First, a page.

At 48 Wharf Road, Bolinas, Marin County California. When you enter the business part of town, the gallery is located right, across the street from Smiley’s Saloon. The Wildlife Gallery is part of The Bolinas Museum and is located around back where the fountain flows and the Hummingbirds visit the many feeders.
We are open 12pm – 6pm Saturday and Sunday, or by appointment. If you are making a special trip on those days, PLEASE call first to insure that Keith will be there: 415-868-0402.
I think that I am first a birder who is constantly striving to perfect his skills at capturing form, feature and feather on paper.
When I was a kid, our family lived in Maryland next to seemingly limitless and beautifully lush woodland. I was always interested in nature in fact that was my world. One day in 6th grade, I was tagging along with my brother who was working on his “Bird Merit Badge” for the Boy Scouts when he stopped quickly, slowly raised his hand and pointed to a feathered vision. This sight would literally change the trajectory of my life forever when a stunningly beautiful Cedar Waxwing came into focus. I was dumbstruck to behold such beauty and only wanted MORE!
Our family home was all about art, creativity and natural beauty. My father was a Navy pilot who taught his kids about the finer points of identifying different planes by their sizes, shapes and sounds. This was the perfect foundation for my later interests in identifying another kind of thing that flies. Sound familiar? My mother an artist and a true force of nature used to give us art lessons. MANY a day found us kids, (5 boys and one girl) festooned with crayons, paint, paper, art books, inspirational music and Encyclopedia Britannica’s sprawled out on the living room floor producing any and everything. I started illustrating birds seriously in the 12th grade and simply have not stopped or looked back.
I can’t stress enough that very good materials be used when you create art or simply sketch.
My favorite stock that I frequently use is known as “Strathmore Bristol, 4-ply, Regular Kid Surface, 500 series, Cold Press and ALWAYS Acid Free. This stiff material is very resilient and allows for erasing. It has a bit of “tooth” (texture). Of course there are many fine types of acid fee rag stock and some that are more rough, can help to create wonderful textures.
I use watercolor paints, (Winsor Newton & Grumbacher) for most of my art and then a touch of Gouache (opaque watercolor) for more solid areas of pigment or to fix mistakes.
Regarding watercolor brushes, I can’t stress enough that you buy REALLY GOOD ONES! While they are expensive, they last a long time if well cared for. Get a wide range of thickness’s and variously shaped tips. Stick with “Kolinsky, Sable Hair” and you will be happy.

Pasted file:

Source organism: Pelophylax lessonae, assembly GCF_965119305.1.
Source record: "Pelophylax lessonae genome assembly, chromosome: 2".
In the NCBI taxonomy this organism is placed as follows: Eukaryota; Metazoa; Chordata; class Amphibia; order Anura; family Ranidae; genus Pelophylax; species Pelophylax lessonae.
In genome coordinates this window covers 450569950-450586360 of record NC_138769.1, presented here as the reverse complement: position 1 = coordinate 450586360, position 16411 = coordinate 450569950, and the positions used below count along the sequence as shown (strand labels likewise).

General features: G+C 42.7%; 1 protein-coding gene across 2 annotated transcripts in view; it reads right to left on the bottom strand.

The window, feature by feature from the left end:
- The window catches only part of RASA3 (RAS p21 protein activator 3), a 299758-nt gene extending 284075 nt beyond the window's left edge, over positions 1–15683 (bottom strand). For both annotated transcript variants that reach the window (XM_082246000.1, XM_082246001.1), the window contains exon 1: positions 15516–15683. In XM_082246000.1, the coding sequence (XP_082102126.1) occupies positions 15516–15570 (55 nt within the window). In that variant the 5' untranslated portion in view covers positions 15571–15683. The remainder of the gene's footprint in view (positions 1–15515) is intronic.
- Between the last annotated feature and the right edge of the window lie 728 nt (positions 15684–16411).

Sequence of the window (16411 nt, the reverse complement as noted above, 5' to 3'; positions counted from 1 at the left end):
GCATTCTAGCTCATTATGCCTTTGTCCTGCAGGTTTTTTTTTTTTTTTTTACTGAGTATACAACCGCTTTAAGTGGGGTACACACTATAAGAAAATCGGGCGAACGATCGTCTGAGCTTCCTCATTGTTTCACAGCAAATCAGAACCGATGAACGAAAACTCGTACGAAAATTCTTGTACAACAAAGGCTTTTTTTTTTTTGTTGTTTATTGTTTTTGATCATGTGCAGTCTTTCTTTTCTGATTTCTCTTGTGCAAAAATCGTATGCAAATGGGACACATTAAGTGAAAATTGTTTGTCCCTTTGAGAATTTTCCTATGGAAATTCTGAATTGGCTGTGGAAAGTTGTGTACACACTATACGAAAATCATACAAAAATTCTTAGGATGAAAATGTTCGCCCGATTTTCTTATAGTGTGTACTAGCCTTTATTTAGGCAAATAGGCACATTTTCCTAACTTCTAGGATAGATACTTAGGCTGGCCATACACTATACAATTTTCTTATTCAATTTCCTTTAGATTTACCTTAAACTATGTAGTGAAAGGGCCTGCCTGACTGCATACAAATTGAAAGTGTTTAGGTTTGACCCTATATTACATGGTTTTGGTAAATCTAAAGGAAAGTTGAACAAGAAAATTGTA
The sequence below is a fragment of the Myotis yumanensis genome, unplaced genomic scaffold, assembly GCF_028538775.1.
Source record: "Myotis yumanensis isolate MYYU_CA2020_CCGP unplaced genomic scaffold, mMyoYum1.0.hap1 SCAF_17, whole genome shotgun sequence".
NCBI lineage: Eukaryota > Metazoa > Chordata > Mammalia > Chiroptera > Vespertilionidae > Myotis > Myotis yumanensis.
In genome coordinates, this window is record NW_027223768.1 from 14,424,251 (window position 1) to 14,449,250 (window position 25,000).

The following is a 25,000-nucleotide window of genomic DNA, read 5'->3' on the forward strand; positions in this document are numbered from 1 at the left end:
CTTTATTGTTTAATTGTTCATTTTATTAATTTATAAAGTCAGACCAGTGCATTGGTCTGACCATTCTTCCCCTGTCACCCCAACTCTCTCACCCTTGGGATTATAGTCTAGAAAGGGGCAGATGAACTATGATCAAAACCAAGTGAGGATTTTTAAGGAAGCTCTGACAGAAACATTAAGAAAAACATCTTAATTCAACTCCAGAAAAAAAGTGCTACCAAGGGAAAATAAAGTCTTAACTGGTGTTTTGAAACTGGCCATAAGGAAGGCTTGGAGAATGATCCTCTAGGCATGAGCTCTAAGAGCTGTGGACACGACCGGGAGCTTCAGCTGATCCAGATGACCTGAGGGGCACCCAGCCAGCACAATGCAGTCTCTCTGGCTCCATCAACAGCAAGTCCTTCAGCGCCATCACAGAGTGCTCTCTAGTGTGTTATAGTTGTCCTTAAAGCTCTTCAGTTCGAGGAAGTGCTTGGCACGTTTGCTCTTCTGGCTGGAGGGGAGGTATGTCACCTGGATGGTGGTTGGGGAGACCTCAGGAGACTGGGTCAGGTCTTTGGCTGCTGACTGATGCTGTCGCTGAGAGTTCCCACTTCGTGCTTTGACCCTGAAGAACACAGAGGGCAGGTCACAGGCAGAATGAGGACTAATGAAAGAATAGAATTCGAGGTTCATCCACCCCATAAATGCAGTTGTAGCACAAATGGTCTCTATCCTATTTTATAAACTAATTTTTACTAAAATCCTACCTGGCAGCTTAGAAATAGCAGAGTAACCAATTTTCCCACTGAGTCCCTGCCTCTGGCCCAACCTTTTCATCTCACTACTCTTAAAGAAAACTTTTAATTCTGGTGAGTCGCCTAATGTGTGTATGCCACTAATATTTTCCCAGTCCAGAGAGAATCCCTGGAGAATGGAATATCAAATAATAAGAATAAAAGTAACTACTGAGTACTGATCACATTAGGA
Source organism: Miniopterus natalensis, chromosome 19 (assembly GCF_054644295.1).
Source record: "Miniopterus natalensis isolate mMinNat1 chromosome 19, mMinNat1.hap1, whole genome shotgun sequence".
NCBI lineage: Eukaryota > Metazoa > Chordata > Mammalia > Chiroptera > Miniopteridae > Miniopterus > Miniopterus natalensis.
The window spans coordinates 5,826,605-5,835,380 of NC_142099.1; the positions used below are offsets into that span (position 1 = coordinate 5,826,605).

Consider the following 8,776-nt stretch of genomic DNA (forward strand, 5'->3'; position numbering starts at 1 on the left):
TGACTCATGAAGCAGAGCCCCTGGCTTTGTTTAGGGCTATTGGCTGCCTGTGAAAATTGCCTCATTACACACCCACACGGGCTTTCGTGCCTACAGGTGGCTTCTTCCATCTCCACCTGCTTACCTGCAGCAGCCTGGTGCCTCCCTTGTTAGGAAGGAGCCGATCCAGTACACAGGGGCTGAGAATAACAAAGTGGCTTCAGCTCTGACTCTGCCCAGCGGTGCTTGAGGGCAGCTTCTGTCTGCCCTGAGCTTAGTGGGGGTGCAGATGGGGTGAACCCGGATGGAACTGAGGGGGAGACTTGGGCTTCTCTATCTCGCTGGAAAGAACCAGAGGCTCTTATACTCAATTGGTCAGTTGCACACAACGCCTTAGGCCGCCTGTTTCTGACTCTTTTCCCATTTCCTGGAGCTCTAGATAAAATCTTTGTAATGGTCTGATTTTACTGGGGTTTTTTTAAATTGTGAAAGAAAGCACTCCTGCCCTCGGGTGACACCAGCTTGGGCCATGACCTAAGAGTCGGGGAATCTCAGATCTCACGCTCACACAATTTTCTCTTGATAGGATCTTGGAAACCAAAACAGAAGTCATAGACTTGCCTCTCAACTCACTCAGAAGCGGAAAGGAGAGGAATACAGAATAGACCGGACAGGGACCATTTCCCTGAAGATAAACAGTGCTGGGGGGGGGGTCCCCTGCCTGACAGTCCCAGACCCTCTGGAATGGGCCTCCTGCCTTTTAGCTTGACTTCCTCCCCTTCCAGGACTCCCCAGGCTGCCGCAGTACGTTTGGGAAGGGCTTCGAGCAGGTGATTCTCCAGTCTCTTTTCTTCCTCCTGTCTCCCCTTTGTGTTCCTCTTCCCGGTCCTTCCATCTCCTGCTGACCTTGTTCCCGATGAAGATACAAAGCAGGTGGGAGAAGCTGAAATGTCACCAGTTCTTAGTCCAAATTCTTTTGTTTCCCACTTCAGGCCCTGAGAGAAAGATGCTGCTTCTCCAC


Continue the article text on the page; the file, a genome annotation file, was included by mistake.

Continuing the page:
A palette with lots of chambers for many colors works best. Use several jars of water and ALWAYS have a fresh one in case of mistakes.
I enjoy using “Dry”, ie. NOT “Watercolor Pencils” and use both “Rexel Cumberland Derwent” and “Prismacolor”. The Derwent pencils are hard and great for fine detail as they hold their sharp tip longer than the Prismacolors. They don’t exude as much pigment as the softer Prismacolors but can create a more delicate line. Personally, I don’t use “Watercolor Pencils” because I like to layer pencil over watercolor over pencil over watercolor and wouldn’t be able to do that if they were Watercolor Pencils.
When working with graphite pencils, I use a wide range of hardness’s. Typically I do most of my general sketching with a medium hardness. I want it to be soft enough that I am able to erase lines as well as not too hard that it gouges groves into the paper.
I have a power pencil sharpener and also a small sheet of sandpaper that has very fine grit. I use this after the sharpener to give the pencil a “needle tip”.
In addition, I often use a “smudger” which is nothing more than a tightly wound piece of paper, (shaped like a pencil). This nib is used to smear the graphite and works to give an “air-brushed” look.
I have two favorite erasers. One, the “Art Gum” eraser is pliable and can be formed into any shape to erase whatever area you would like. The other (the one I use the most) is the “Magic Rub” eraser, which is solid but not too hard.
A fluffy brush, (like the kind that is used for applying blush) is indispensable for ridding the surface of eraser dust and any other kind of small particles.
Lighting is crucial. I have 4 lights that fill my drawing area with full illumination.
You want a comfortable seat as well as a drawing table that is at an angle that is adjustable to fit your needs.